Sage Weekly Letter – 7/15/2012
- Posted by Robert Sinn
- on July 15th, 2012
Equities seem to have entered one of those strange moments in time in which the balance between bulls & bears is almost perfectly even and there is far from a clear consensus as to the path ahead. While sentiment is about as mixed as I can ever remember, the market’s current technical structure offers a bullish tone. Perhaps most important is Friday’s large rally which predominantly took place during the first 40 minutes of trading and surely took the vast majority of market participants by surprise:
Thursday/Friday’s market action was also noteworthy due to the fact that equities ($IWM $SPY) and gold ($GC_F $GLD) rallied aggressively while treasuries remained well bid ($TLT) – this is curious in itself and strengthens my belief in what I wrote in last week’s Letter regarding the Fed. If you were thinking of taking a day off this week it would be best to make sure that it is not Tuesday. With $BAC and $GS earnings set to be announced before the market open followed by a deluge of economic data, Chairman Bernanke’s highly anticipated semi-annual testimony to the Senate Banking Committee at 10am EST, and $INTC earnings after the close Tuesday is set to be a very important day for financial markets:
After the 2nd huge Friday rally in the last three weeks US equities are within ~1.5% of some very key upside levels, let’s have a look:
Click to enlarge
While most observers attributed a large part of Friday’s rally to JP Morgan’s quarterly report and ‘relief’ that the London Whale loss is likely to be “only” around $7 billion, the rally across financials was impressive both in terms of breadth and magnitude which leads me to believe there was much more to it than simply the $JPM report – above 14.85 the “chase” may be on in $XLF:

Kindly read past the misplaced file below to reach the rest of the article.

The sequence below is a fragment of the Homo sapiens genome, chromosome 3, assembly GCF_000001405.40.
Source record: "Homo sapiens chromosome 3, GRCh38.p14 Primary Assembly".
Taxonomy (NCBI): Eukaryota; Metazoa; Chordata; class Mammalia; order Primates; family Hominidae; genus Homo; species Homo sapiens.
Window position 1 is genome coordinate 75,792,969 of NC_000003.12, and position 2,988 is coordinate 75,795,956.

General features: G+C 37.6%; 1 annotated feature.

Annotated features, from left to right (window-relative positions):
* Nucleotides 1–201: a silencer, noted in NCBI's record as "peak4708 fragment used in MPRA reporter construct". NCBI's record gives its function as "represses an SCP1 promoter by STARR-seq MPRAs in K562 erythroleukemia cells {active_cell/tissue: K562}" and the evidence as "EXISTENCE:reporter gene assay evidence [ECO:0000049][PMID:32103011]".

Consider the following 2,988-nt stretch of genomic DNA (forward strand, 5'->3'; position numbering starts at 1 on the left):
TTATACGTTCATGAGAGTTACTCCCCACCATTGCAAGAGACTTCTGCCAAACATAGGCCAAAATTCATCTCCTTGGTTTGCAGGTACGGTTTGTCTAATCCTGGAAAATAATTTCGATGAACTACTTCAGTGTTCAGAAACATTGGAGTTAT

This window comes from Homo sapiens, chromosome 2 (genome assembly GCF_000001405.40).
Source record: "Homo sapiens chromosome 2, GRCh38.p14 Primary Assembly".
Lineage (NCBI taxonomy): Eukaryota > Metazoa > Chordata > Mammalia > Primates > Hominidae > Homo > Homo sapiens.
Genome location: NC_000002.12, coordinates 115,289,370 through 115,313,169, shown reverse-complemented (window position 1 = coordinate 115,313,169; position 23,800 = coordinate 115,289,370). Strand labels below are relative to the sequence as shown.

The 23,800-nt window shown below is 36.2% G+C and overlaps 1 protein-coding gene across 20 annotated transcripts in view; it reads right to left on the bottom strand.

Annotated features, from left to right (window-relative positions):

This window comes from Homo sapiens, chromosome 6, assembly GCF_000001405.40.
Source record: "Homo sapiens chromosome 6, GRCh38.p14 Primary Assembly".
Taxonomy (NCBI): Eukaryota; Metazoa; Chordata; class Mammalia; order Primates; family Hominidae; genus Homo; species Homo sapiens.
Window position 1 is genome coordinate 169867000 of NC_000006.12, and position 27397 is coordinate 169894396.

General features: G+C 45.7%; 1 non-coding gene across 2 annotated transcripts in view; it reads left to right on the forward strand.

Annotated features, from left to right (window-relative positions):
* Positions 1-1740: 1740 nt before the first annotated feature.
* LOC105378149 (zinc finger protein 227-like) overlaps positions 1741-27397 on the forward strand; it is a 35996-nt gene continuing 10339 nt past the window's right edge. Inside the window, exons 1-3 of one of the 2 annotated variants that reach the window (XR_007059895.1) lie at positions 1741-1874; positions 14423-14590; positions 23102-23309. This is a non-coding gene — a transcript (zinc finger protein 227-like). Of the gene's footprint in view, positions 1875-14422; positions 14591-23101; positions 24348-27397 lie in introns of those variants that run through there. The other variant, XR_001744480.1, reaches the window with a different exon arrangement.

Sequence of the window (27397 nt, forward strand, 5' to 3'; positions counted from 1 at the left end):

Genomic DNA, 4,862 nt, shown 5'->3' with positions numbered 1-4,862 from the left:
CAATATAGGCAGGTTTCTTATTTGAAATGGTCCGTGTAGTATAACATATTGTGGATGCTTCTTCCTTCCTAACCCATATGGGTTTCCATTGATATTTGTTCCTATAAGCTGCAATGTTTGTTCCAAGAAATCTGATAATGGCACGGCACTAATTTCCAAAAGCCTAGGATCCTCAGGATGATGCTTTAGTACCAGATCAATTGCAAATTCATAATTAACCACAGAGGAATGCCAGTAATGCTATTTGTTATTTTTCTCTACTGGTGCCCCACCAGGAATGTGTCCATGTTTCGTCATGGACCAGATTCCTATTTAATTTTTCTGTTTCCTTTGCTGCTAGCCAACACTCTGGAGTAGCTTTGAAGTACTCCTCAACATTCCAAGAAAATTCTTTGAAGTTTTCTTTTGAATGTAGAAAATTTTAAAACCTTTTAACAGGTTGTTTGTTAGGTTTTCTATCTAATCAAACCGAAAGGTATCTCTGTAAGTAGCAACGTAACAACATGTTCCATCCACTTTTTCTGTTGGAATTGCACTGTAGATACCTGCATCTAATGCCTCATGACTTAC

Gold bounced off support near $1550 yet again and now appears poised for a sizeable squeeze higher if it can breach resistance at $1620 over the coming days:
Meanwhile, treasury bonds remain well bid and the extremely overbought technical condition of seven weeks ago has been corrected – despite a multitude of top calling and a general bewilderment as to the continued strength of the treasury market, the charts look quite strong and a technical case for an end to the treasury bull run remains shaky at best:
Finally, Friday’s most important chart ($CRB) is likely to become the most important chart during the week ahead:
I would be remiss if I did not address this weekend’s Barron’s cover which calls for the euro ($EURUSD) to fall to parity with the dollar in order to ameliorate some of the economic competitiveness challenges facing the weaker eurozone members:
The current situation regarding the euro is a contrarian’s dream:
- Hugely bearish sentiment which by most accounts is now more one-sided than it was during June 2010 (the last time EUR/USD fell below 1.20)
- Heavy speculative short interest in euro futures ($6E_F)
- Multiple magazine covers proclaiming the death of the euro along with a recent general acknowledgement in popular culture that the euro may be on its last legs
- A bearish Barron’s cover (for many contrarians this is usually the icing on the cake for a tradable contrarian investment thesis)
While the calls for sub-1.20 EUR/USD are now deafening and I certainly would not be surprised in the slightest bit to see a 300+ pip rally during the coming weeks, the Barron’s piece makes several excellent points. Moreover, it is important to remember that central banks are the real heavyweights in global currency markets; therefore, regardless of how skewed the small money may be positioned it is ultimately the will of the ECB and Federal Reserve that will decide whether EUR/USD will hit 1.15 or 1.30 next.
From my vantage point there are plenty of easier places to make a buck than trying to figure out where EUR/USD is headed next. However, it is worth noting that below the June 2010 low of 1.1870 there isn’t much in the way of support – while parity may be a ways off, 1.10 before the end of 2012 certainly seems reasonable:
A final point regarding EUR/USD: The EUR/USD correlation with US equities is much less powerful than it has been in the past and it is not inconceivable for the S&P 500 to make new 52-week highs as EUR/USD continues to plumb fresh 2-year lows.
To wit, I continue to hold a positive market outlook with fairly defined near term reference points on the S&P 500: 1325 (last Thursday’s low) below with 1375 (July 3rd high) above.
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Robert Sinn is a professional trader and market analyst who focuses on multiple asset classes including equities, futures, options and currencies. He integrates fundamental and technical analysis. More »